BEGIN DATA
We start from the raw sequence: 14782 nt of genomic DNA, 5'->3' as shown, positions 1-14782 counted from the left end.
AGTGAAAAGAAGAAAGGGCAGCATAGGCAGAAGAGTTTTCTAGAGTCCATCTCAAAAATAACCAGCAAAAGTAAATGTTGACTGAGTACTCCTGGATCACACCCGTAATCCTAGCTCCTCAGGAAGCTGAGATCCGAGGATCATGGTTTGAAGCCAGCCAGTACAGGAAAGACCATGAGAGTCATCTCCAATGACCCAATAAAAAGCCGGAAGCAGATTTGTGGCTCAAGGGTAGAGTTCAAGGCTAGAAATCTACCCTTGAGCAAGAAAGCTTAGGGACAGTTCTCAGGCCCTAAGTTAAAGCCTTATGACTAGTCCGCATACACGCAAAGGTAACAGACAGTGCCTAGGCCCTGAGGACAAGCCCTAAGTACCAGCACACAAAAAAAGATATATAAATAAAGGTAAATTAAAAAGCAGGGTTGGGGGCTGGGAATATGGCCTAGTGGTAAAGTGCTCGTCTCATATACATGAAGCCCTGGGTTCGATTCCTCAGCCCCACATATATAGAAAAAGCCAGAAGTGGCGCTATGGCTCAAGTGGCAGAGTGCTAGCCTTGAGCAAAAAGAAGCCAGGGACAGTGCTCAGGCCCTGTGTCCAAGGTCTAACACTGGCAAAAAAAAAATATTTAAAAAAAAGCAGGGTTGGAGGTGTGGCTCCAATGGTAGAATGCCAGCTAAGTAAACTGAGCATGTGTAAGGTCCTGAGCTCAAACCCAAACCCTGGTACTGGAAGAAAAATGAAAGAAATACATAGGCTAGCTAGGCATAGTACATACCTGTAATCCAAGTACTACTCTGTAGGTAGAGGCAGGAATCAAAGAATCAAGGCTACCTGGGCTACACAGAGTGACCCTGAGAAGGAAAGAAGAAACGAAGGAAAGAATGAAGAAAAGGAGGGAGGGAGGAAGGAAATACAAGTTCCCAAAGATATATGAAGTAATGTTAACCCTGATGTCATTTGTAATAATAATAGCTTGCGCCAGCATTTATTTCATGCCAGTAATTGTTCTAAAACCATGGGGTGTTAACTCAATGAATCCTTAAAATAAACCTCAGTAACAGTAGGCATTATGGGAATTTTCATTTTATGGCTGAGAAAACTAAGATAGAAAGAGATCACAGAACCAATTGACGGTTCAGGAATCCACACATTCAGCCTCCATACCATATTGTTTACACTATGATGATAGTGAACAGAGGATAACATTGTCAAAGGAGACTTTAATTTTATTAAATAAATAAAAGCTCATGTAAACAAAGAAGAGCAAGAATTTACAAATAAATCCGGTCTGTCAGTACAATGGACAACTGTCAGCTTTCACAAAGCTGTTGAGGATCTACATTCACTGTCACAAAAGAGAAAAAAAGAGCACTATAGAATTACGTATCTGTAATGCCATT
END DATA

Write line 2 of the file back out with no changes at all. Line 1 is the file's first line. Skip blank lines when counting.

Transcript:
AGTGAAAAGAAGAAAGGGCAGCATAGGCAGAAGAGTTTTCTAGAGTCCATCTCAAAAATAACCAGCAAAAGTAAATGTTGACTGAGTACTCCTGGATCACACCCGTAATCCTAGCTCCTCAGGAAGCTGAGATCCGAGGATCATGGTTTGAAGCCAGCCAGTACAGGAAAGACCATGAGAGTCATCTCCAATGACCCAATAAAAAGCCGGAAGCAGATTTGTGGCTCAAGGGTAGAGTTCAAGGCTAGAAATCTACCCTTGAGCAAGAAAGCTTAGGGACAGTTCTCAGGCCCTAAGTTAAAGCCTTATGACTAGTCCGCATACACGCAAAGGTAACAGACAGTGCCTAGGCCCTGAGGACAAGCCCTAAGTACCAGCACACAAAAAAAGATATATAAATAAAGGTAAATTAAAAAGCAGGGTTGGGGGCTGGGAATATGGCCTAGTGGTAAAGTGCTCGTCTCATATACATGAAGCCCTGGGTTCGATTCCTCAGCCCCACATATATAGAAAAAGCCAGAAGTGGCGCTATGGCTCAAGTGGCAGAGTGCTAGCCTTGAGCAAAAAGAAGCCAGGGACAGTGCTCAGGCCCTGTGTCCAAGGTCTAACACTGGCAAAAAAAAAATATTTAAAAAAAAGCAGGGTTGGAGGTGTGGCTCCAATGGTAGAATGCCAGCTAAGTAAACTGAGCATGTGTAAGGTCCTGAGCTCAAACCCAAACCCTGGTACTGGAAGAAAAATGAAAGAAATACATAGGCTAGCTAGGCATAGTACATACCTGTAATCCAAGTACTACTCTGTAGGTAGAGGCAGGAATCAAAGAATCAAGGCTACCTGGGCTACACAGAGTGACCCTGAGAAGGAAAGAAGAAACGAAGGAAAGAATGAAGAAAAGGAGGGAGGGAGGAAGGAAATACAAGTTCCCAAAGATATATGAAGTAATGTTAACCCTGATGTCATTTGTAATAATAATAGCTTGCGCCAGCATTTATTTCATGCCAGTAATTGTTCTAAAACCATGGGGTGTTAACTCAATGAATCCTTAAAATAAACCTCAGTAACAGTAGGCATTATGGGAATTTTCATTTTATGGCTGAGAAAACTAAGATAGAAAGAGATCACAGAACCAATTGACGGTTCAGGAATCCACACATTCAGCCTCCATACCATATTGTTTACACTATGATGATAGTGAACAGAGGATAACATTGTCAAAGGAGACTTTAATTTTATTAAATAAATAAAAGCTCATGTAAACAAAGAAGAGCAAGAATTTACAAATAAATCCGGTCTGTCAGTACAATGGACAACTGTCAGCTTTCACAAAGCTGTTGAGGATCTACATTCACTGTCACAAAAGAGAAAAAAAGAGCACTATAGAATTACGTATCTGTAATGCCATT